At the turn of the last century, Paul Ehrlich, a German scientist coined the term “magic bullet” to describe a novel way of treating infections. Ehrlich, who was also a physician, was looking for chemicals that would stain specific microorganisms and make them more visible to the naked eye, and he reasoned that if a drug could be made to selectively target a disease-causing organism, such as streptococcus, then a toxin for that organism could be delivered along with the agent of selectivity.

These observations, which earned Ehrlich a Nobel Prize for his contributions to immunology, helped set the stage for the Age of Antibiotics, a golden era that began with Alexander Fleming’s discovery of penicillin and grew to include drugs for all kinds of gram-negative, gram-positive and mycobacteria.

Flash forward several decades. Today, we are living in a kind of post-antibiotic age, where overuse and misuse of antibiotics have led to the rise of superbugs such as carbapenem-resistant Enterobacteriaceae (CRE), methicillin-resistant Staphylococcus aureus (MRSA), ceftriaxoneresistant Neisseria gonorrhoeae, and Clostridium difficile (C. diff.) Around 700,000 people die every year from drug-resistant infections, according to one UK report and antimicrobial resistance is now evident in every country. Earlier this year, the Walter Reed Army Institute of Research characterized a transferrable gene for colistin resistance in the United States that may herald the emergence of truly pan-drug resistant bacteria. The first transferable gene for colistin-resistance was identified in November 2015 in China.

Last week, the UN devoted a full day of talks on antimicrobial resistance during its General Assembly in New York. It was only the fourth time in the UN’s 77-year history that health became the focus of a high-level meeting, indicating just how concerned countries are about this problem. Over 190 countries signed a declaration agreeing to combat antimicrobial resistance. How this will translate into meaningful actions remains to be seen, but new and novel antibiotics is going to have to be part of the solution.

Last year, Eureka spent time with Jane Knisely, who oversees studies of drug-resistant bacteria supported by the US National Institutes of Health, to hear about the research behind some of these newer approaches in drug development. We caught up with her again to hear how the work is progressing and to find out what’s new. Knisely, who spoke with Eureka a day after the UN talks ended, sounds cautiously optimistic. “This is only the fourth time that a health topic was taken up at that level,” said Knisely, referring to the UN session. “So it is definitely an historic time for this issue and there is a lot of momentum in the right direction. It really needs to go hand in hand with all the work that we in the agencies have been putting in place for years.”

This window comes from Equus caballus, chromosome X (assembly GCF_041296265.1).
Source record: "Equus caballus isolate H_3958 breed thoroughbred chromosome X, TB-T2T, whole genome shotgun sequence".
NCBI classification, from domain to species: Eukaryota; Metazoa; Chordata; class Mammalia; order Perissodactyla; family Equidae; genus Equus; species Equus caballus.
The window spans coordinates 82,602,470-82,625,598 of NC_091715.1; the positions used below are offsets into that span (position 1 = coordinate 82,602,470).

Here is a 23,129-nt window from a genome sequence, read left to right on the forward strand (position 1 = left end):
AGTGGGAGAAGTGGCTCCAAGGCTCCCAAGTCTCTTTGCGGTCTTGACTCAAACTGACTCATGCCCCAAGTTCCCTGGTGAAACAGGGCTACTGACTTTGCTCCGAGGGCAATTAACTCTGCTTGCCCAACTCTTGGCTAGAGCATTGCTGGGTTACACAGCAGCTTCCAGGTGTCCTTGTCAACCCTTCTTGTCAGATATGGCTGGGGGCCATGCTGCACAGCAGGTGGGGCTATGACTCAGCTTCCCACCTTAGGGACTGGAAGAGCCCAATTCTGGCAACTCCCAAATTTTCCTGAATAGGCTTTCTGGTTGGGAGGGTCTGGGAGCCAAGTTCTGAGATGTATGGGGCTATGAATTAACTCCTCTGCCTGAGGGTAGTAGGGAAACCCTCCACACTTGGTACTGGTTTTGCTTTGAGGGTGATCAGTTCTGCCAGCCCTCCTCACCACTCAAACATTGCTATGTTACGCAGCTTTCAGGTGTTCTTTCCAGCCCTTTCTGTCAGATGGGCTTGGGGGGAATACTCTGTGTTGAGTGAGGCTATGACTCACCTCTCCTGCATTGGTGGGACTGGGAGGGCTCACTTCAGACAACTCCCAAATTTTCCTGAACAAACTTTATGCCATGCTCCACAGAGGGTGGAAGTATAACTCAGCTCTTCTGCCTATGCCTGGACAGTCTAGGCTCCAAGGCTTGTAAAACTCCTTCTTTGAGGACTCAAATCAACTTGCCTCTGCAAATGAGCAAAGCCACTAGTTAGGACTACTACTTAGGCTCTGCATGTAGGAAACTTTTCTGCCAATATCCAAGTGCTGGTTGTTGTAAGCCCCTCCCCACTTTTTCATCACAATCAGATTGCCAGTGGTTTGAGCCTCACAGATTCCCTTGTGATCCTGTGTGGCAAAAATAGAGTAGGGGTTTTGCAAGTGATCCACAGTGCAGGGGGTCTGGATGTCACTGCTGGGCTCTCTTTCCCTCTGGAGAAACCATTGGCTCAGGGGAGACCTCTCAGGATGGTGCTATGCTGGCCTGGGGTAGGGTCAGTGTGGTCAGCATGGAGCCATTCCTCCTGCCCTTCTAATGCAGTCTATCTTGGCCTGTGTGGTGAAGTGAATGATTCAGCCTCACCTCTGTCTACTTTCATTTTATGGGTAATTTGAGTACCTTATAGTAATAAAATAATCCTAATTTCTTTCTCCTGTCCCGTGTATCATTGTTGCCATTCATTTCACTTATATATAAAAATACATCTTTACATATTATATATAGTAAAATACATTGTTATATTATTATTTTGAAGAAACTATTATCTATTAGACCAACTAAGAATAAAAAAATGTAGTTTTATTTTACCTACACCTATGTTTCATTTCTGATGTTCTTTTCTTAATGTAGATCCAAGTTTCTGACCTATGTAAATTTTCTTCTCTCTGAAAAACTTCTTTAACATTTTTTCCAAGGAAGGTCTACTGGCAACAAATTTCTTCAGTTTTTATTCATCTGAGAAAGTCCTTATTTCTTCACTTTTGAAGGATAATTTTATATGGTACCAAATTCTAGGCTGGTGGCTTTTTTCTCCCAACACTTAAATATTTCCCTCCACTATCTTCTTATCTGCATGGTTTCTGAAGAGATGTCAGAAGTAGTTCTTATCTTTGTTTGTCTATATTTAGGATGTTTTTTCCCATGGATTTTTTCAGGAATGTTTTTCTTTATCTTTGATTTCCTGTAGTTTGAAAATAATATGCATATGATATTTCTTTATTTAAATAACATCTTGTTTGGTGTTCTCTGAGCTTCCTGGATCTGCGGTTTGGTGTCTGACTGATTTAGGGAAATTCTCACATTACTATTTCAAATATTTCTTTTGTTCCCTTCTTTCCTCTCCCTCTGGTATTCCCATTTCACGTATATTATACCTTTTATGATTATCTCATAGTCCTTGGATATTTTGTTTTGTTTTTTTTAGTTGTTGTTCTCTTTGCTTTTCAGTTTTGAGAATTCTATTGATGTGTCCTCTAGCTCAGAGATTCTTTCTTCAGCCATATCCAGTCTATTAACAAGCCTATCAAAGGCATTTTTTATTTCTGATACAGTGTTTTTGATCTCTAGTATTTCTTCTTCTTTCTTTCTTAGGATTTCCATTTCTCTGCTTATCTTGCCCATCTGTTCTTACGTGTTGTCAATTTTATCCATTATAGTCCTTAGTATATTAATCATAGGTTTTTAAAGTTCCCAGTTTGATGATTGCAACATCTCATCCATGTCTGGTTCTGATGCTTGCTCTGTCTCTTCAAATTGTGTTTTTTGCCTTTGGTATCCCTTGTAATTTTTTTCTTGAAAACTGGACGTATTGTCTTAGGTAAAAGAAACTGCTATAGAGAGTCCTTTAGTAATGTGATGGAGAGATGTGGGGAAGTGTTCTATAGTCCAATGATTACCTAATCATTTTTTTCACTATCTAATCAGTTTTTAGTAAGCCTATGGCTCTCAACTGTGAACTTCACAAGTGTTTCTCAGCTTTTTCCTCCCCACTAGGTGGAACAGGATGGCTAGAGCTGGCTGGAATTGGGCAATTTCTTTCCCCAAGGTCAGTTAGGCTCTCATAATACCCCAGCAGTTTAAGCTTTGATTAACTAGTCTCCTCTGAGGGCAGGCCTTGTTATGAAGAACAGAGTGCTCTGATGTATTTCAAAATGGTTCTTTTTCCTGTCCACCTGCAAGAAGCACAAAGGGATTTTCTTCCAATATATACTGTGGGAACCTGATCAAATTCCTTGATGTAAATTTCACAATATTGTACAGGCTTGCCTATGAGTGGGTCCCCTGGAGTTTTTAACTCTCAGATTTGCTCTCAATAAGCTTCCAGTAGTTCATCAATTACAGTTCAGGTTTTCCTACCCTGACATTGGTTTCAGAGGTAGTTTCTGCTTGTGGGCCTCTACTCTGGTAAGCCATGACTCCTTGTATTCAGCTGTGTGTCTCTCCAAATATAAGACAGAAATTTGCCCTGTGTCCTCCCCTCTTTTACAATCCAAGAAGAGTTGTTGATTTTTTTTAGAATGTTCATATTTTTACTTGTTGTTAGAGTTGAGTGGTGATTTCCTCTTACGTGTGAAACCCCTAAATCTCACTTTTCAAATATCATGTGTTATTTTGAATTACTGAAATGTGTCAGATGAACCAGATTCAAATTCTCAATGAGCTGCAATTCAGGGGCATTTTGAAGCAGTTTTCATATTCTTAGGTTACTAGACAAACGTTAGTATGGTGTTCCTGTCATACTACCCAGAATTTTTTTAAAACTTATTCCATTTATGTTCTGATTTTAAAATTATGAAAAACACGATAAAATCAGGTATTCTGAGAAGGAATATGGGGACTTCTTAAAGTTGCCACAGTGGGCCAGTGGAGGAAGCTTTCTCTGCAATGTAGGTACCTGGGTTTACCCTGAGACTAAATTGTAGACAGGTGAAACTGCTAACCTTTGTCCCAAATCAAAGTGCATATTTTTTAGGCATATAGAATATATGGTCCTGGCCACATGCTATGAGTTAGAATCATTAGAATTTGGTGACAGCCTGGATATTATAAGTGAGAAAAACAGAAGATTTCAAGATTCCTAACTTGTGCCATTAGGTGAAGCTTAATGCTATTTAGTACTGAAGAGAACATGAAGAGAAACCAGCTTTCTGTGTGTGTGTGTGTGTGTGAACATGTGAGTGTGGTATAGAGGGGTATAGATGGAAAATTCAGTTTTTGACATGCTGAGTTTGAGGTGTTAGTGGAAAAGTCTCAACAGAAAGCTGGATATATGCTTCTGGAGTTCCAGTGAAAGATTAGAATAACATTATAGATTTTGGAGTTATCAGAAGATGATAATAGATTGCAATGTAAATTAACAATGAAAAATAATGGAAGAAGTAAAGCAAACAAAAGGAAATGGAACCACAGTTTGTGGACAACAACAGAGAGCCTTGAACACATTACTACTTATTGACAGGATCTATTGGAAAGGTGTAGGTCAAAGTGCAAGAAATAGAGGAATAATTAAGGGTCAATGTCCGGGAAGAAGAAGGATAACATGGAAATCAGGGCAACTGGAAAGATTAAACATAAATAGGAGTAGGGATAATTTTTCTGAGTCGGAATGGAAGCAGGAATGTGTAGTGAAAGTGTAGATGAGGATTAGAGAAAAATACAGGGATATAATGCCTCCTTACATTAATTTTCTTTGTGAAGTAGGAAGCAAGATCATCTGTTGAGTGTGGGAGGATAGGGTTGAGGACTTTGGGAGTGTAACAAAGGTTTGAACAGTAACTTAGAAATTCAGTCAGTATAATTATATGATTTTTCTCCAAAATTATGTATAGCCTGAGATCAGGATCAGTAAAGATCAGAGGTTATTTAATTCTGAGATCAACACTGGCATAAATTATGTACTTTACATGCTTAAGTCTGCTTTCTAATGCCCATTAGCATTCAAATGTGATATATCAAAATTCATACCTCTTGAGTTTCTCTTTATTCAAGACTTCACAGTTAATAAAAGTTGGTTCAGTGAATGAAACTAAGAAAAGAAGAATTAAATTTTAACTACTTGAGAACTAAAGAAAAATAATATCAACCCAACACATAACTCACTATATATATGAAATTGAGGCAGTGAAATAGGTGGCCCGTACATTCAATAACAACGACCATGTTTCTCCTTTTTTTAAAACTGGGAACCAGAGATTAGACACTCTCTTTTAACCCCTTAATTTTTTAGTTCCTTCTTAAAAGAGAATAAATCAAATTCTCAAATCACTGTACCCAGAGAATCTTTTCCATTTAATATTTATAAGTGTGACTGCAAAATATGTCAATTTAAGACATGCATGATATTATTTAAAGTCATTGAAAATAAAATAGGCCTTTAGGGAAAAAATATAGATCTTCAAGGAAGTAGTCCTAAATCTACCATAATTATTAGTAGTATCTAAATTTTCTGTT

Here is an edited transcript of our conversation.

Eureka: Are we making progress in advancing these novel strategies?

JK:  In the past couple of years, we have awarded a lot of targeted funding to combat antibiotic resistance. For example, this year we made six awards to study the systems biology of antimicrobial resistance. We also made five awards this year to develop host targeted therapeutics designed to limit antibacterial resistance. We also made over 20 awards for non-traditional therapeutics, which encompass synthetic microbiota, bacteriophage therapy, anti-virulence strategies and some host-targeted projects.

Eureka: Which ones are you most optimistic about?

JK: It is really very early to be picking which ones we think will yield the most exciting results, but I am just extremely glad that we are covering the waterfront and that we have a lot of new projects going in a  lot of new directions. Bacteriophage is one example where we are seeing a lot of interest and growth. A year ago we had just one project. We now have a number of different projects that we are using to try and generate data that hopefully will tell us if this very old approach can really work for the modern problems that we have.

Eureka: How do bacteriophages differ from conventional therapeutics?

JK:  Phages are natural viruses that infect bacteria. They target only one species or subset of strain, which has both advantages and disadvantages when you are trying to use them in a therapeutic context. Although there are places in the world where phages are used clinically, there is still a lot we don’t know about how they work and how they might be turned into products. That is where we [at NIH] are focusing our efforts. Interestingly, there are some phage products that are approved by the “food” part of the Food and Drug Administration and have been granted GRAS [generally recognized as safe] status. The phage is sprayed on different types of food, such as smoked salmon and lunch meats, to protect against food-borne bacteria. Using them in a therapeutic context is much higher bar, though.